Equities slide, bonds rise, on Fed warning of prolonged recession

Slide follows poor showing on Wall Street

The New York Stock Exchange building.

The New York Stock Exchange building.

 

Stock markets slid on Wednesday as fears about a second wave of coronavirus infections and as warnings from US Federal Reserve chairman Jerome Powell that the US faces a “significantly worse” recession than any since World War II weighed on investor sentiment and boosted safe-haven bonds.

Mr Powell’s comments come as parts of the global economy are starting to reopen following a deep freeze aimed at curbing the spread of the virus that has pushed unemployment rates to their highest since the Great Depression. Benchmark equity indexes are up 25 per cent or more since their March lows in anticipation of further government stimulus programs to help the global economy recover.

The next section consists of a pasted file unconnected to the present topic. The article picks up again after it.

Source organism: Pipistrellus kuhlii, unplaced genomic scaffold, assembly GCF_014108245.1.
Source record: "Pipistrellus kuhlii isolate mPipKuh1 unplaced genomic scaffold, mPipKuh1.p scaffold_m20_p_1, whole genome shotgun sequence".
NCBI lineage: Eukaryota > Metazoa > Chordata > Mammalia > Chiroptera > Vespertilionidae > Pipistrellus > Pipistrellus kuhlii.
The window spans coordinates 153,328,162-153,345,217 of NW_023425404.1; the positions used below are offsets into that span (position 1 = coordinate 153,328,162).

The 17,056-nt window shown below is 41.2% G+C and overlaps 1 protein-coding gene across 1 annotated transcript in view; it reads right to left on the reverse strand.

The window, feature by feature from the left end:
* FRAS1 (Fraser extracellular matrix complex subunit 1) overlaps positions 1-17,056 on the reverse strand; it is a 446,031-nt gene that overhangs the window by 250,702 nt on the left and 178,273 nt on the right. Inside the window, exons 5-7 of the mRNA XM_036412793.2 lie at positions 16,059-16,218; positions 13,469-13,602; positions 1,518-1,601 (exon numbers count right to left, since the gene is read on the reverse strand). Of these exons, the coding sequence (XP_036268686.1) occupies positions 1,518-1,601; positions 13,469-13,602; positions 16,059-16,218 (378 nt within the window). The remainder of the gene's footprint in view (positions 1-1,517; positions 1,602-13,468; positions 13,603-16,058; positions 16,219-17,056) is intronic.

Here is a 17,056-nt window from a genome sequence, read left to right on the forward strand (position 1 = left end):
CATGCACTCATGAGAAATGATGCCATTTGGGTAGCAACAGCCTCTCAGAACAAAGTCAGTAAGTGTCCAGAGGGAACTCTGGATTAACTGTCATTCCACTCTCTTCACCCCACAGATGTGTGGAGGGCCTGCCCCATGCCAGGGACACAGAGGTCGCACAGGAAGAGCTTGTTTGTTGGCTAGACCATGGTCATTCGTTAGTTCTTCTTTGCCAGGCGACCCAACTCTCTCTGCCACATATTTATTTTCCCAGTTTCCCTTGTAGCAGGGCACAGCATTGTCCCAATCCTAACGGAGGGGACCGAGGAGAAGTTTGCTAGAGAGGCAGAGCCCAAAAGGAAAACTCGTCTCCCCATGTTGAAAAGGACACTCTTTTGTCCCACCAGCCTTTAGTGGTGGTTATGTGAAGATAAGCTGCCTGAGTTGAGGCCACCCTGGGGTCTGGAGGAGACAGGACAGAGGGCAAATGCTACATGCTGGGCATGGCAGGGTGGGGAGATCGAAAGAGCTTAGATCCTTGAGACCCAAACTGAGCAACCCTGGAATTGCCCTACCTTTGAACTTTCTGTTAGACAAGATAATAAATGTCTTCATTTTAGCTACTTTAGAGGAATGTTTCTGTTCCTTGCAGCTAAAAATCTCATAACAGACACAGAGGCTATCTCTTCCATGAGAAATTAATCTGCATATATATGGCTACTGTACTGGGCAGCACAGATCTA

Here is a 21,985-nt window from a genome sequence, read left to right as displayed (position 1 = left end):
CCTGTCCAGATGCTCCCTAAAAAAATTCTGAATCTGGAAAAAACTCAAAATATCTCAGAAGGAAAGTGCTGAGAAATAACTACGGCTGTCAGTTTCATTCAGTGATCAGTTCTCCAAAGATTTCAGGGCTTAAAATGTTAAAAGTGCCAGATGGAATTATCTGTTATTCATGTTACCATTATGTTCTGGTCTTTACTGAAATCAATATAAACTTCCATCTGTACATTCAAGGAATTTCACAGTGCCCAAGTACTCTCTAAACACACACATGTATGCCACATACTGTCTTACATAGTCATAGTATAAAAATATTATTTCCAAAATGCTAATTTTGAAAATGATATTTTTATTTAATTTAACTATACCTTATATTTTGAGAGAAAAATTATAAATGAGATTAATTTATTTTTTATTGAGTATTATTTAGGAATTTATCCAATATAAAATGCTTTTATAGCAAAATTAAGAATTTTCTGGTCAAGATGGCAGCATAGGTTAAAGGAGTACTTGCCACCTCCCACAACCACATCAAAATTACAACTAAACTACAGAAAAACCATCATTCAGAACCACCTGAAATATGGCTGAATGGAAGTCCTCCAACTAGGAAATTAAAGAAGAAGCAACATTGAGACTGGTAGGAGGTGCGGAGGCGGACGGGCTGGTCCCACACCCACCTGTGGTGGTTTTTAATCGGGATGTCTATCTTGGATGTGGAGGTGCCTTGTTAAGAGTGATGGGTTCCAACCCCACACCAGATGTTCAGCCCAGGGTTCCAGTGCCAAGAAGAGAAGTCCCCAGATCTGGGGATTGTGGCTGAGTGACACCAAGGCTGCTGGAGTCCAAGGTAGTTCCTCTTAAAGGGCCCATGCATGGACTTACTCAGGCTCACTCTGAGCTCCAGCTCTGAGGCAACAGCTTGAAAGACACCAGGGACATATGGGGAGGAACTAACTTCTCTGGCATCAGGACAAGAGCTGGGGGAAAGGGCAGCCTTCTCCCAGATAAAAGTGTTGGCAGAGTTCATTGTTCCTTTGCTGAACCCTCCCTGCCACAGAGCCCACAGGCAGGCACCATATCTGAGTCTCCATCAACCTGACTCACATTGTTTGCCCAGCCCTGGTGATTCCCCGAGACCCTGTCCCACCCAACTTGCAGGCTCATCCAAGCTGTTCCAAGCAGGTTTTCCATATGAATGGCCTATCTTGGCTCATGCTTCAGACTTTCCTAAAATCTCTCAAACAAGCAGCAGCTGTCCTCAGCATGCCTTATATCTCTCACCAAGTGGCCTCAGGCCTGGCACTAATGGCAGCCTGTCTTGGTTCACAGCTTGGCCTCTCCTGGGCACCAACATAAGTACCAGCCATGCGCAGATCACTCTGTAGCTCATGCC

“Earnings season is largely behind us and we have entered the phase two of Covid-19 as deconfinement of economies begins, and that is creating a lot of uncertainties on a daily basis, which is weighing on markets,” said Francois Savary, chief investment officer at Swiss wealth manager Prime Partners.

“We don’t think this is the start of a new correction. Markets went too far, too fast and this is the consolidation.”

MSCI’s gauge of stocks across the globe shed 0.34 per cent following broad losses in Europe and Asia.

In morning trading on Wall Street, the Dow Jones Industrial Average fell 0.46 per cent, the S&P 500 lost 0.19 per cent and the Nasdaq Composite added 0.15 per cent.

Safe-haven assets rose as investors positioned for an extended economic downturn.

Oil markets, which have plummeted this year due to a combination of a collapse in demand and a supply glut, regained some ground on expectations of deeper production cuts. – Reuters